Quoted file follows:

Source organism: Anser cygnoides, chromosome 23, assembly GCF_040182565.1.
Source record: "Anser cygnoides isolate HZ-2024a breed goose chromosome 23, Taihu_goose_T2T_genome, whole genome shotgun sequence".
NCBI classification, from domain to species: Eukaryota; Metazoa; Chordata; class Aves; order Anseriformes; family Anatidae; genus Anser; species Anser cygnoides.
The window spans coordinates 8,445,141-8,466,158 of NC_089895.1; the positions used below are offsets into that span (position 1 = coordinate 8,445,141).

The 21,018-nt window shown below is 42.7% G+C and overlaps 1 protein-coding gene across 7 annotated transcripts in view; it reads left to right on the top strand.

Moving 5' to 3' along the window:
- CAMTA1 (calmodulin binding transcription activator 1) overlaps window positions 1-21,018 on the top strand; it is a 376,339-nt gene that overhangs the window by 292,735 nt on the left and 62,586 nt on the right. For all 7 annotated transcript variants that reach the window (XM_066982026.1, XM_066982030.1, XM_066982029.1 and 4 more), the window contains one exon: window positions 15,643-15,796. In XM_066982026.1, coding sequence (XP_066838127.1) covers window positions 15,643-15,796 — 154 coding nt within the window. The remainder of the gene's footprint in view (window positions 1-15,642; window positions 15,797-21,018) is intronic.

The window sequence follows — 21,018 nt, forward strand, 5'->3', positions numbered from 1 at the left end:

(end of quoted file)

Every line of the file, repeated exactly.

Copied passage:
Source organism: Anser cygnoides, chromosome 23, assembly GCF_040182565.1.
Source record: "Anser cygnoides isolate HZ-2024a breed goose chromosome 23, Taihu_goose_T2T_genome, whole genome shotgun sequence".
NCBI classification, from domain to species: Eukaryota; Metazoa; Chordata; class Aves; order Anseriformes; family Anatidae; genus Anser; species Anser cygnoides.
The window spans coordinates 8,445,141-8,466,158 of NC_089895.1; the positions used below are offsets into that span (position 1 = coordinate 8,445,141).

The 21,018-nt window shown below is 42.7% G+C and overlaps 1 protein-coding gene across 7 annotated transcripts in view; it reads left to right on the top strand.

Moving 5' to 3' along the window:
- CAMTA1 (calmodulin binding transcription activator 1) overlaps window positions 1-21,018 on the top strand; it is a 376,339-nt gene that overhangs the window by 292,735 nt on the left and 62,586 nt on the right. For all 7 annotated transcript variants that reach the window (XM_066982026.1, XM_066982030.1, XM_066982029.1 and 4 more), the window contains one exon: window positions 15,643-15,796. In XM_066982026.1, coding sequence (XP_066838127.1) covers window positions 15,643-15,796 — 154 coding nt within the window. The remainder of the gene's footprint in view (window positions 1-15,642; window positions 15,797-21,018) is intronic.

The window sequence follows — 21,018 nt, forward strand, 5'->3', positions numbered from 1 at the left end: